Are employees following the procedures you’ve put in place? Do you need better ways to enforce policies? Are customers responding well to the measure you’ve taken? Are customers choosing to shop or dine elsewhere because they prefer the way a competitor is handling the situation? Ask for feedback from employees and customers so you can continue to make positive changes.
Social Distancing Tips for Small Businesses
Social distancing has become a household term recently, but it’s more than just a buzzword. According to the Centers for Disease Control (CDC), physical distancing between people is one of the best ways to keep COVID-19 from spreading. Specifically, the CDC recommends keeping 6 feet between people to limit exposure. This can be difficult in a business that is hustling and bustling with customers and employees, but you can take steps to promote social distancing at your business.
1. Limit Capacity
To make social distancing possible, you may have to limit your capacity. You can either count manually or use a people counter device to track the number of customers inside. When you reach the limit you’ve set, an employee will need to ask customers to line up outside, spaced 6 feet apart, and can let them in one by one as people exit the building.
2. Reorganize Your Layout
It’s not likely that you designed your business’s layout with social distancing in mind, so you may need to move some things around to accommodate it now. For example, a cafe may need to remove some tables and space the remaining tables farther apart. A store may need to space out popular items to prevent traffic jams in certain areas.
3. Create One-Way Traffic Patterns
Some stores are placing arrows on their floors to show which way shoppers should travel down an aisle. This is to prevent shoppers from passing each other in tight quarters going in opposite directions down an aisle. Especially if you have narrow aisles, making them one-way may be a smart move.
4. Provide Social Distancing Signage
You may think customers are well-versed by now in the importance of social distancing, but the reality is that old habits die hard, and many customers will forget at times to remain a safe distance from others. Installing friendly signage throughout your business can help remind your customers to social distance. You can also install floor decals 6 feet apart in checkout lanes or waiting areas to help customers know where to stand to socially distance.
5. Install Plexiglass Guards
Plexiglass guards, commonly referred to as sneeze guards, attach to checkout counters to provide a barrier between cashiers and customers. Since these barriers are transparent, they shouldn’t get in the way of employees’ and customers’ interactions, but they can prevent people from passing germs in places where they have to stand close together.
App Ordering Systems for Small Businesses
As of August 2019, 52.2% of food stores reported that they offered a store pickup or home delivery service. Allowing customers to order groceries or other products online through an app and then pick them up inside the store or curbside was already gaining popularity with customers before COVID-19, and the current circumstances accelerated that popularity even more.
If your store doesn’t currently have a way for customers to place orders and pick them up, now is the perfect time to add this service. Some businesses may be intimidated by the idea of creating a website or app from scratch to facilitate online orders. If that’s true for you, you may want to take advantage of a ready-made option, such as the BR Club app.
The BR Club online ordering app automatically loads in your inventory from your POS system so customers can see what’s available, neatly arranged into categories. The app is user-friendly and makes it easy for customers to fill their virtual carts and schedule a time to pick up their orders. The BR Club app only deducts a merchant fee of 5% per order — a lower percentage than you’ll see from similar apps.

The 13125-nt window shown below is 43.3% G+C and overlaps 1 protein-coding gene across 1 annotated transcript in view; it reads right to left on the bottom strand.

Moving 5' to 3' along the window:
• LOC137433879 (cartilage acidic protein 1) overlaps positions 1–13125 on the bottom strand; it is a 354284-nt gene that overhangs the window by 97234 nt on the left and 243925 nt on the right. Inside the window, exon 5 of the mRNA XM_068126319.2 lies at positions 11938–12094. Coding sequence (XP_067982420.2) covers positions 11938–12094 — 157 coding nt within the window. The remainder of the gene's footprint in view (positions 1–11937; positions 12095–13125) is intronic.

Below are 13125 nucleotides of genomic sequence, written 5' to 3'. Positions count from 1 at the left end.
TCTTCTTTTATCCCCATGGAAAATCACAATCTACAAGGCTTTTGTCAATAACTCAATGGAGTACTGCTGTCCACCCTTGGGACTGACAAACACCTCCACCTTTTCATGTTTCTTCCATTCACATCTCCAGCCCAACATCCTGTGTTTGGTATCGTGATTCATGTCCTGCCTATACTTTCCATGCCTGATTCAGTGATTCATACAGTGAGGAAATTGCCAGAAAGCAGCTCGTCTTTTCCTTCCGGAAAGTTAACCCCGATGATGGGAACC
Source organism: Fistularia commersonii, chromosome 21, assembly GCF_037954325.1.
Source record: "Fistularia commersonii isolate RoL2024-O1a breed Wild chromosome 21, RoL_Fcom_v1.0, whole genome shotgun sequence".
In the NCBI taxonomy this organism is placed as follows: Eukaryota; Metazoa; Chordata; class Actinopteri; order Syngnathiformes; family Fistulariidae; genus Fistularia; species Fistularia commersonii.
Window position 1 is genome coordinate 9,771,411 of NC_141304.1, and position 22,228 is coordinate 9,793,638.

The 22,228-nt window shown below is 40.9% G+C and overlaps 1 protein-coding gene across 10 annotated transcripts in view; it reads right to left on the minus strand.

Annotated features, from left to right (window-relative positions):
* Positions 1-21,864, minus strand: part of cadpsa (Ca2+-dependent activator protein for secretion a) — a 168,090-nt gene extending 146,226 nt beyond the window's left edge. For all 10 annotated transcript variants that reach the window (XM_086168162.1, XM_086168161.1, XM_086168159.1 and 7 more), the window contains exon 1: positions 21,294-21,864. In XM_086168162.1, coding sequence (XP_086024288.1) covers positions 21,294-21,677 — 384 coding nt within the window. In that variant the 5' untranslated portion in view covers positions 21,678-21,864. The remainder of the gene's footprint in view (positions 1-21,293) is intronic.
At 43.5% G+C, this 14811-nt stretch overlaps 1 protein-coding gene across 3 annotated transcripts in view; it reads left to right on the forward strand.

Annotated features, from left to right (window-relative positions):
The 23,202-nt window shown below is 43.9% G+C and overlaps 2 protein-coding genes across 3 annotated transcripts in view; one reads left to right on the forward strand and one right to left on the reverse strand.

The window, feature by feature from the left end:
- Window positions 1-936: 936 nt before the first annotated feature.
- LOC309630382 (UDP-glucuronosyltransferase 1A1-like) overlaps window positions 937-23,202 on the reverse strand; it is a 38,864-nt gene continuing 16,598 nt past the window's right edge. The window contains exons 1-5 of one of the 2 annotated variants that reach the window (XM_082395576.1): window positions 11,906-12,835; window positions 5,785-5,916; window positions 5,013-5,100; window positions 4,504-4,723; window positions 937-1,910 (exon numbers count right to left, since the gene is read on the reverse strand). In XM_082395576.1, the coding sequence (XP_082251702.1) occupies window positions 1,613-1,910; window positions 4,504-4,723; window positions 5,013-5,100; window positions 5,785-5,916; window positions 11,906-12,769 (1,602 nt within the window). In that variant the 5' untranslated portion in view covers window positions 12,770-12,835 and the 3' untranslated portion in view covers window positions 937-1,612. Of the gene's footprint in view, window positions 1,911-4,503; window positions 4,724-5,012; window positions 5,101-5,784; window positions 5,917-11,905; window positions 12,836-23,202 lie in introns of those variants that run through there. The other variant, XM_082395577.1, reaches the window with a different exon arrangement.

The BR Club app takes all the logistical challenges out of online orders so all you have to do is fill the orders that come in and meet customers at the scheduled time. This can help your business draw in more customers who would prefer not to shop in-store.
Importance of Credit Card Processing for Reopening Your Small Business
Credit card processing is an important aspect of handling payments at any small business, and that importance is even more pronounced now. Small businesses need a reliable credit card processing system to facilitate typical in-store credit card transactions as well as to take online orders and offer contact-free payment options in-store.
When customers pay online, that’s known as a card-not-present transaction. The merchant fee for card-not-present transactions tends to be higher than for transactions where customers swipe or insert their cards in your store. This makes it especially important that you partner with a merchant service provider who offers competitive and transparent processing fees. NRS Pay merchants pay well under the industry norm for card-not-present transactions. With these transactions, also be certain to follow best practices to ensure the transaction is secure and successful.
Using NRS Pay also allows you to accept contactless mobile payments through our EMV card reader. Some customers prefer to pay with mobile wallet apps like Apple Pay and Google Pay because they can do so without ever touching the credit card reader. This eliminates a possible source of passing germs. If you accept contactless payments, make sure you advertise that. To some customers, this will be a valuable perk of patronizing your business.
Merchant Services and More From National Retail Solutions
National Retail Solutions (NRS) has always made it our mission to help small businesses succeed, and that mission is possibly more important now than ever before. As you reopen your business, consider partnering with NRS Pay as your merchant service provider and taking advantage of our other great products and services, including our state-of-the-art POS system, the POS+, and the BR Club app for online ordering.
We know these are trying times, but we’re here to help you manage your business and provide customers with a positive experience so you can overcome the current challenges and watch your small business thrive.
National Retail Solutions offers an all-in-one Point of Sale bundle complete with heavy duty hardware and an easy to use software interface.Ask for a quote to learn how much our systems cost.Buy now to get a competitive advantage in your market.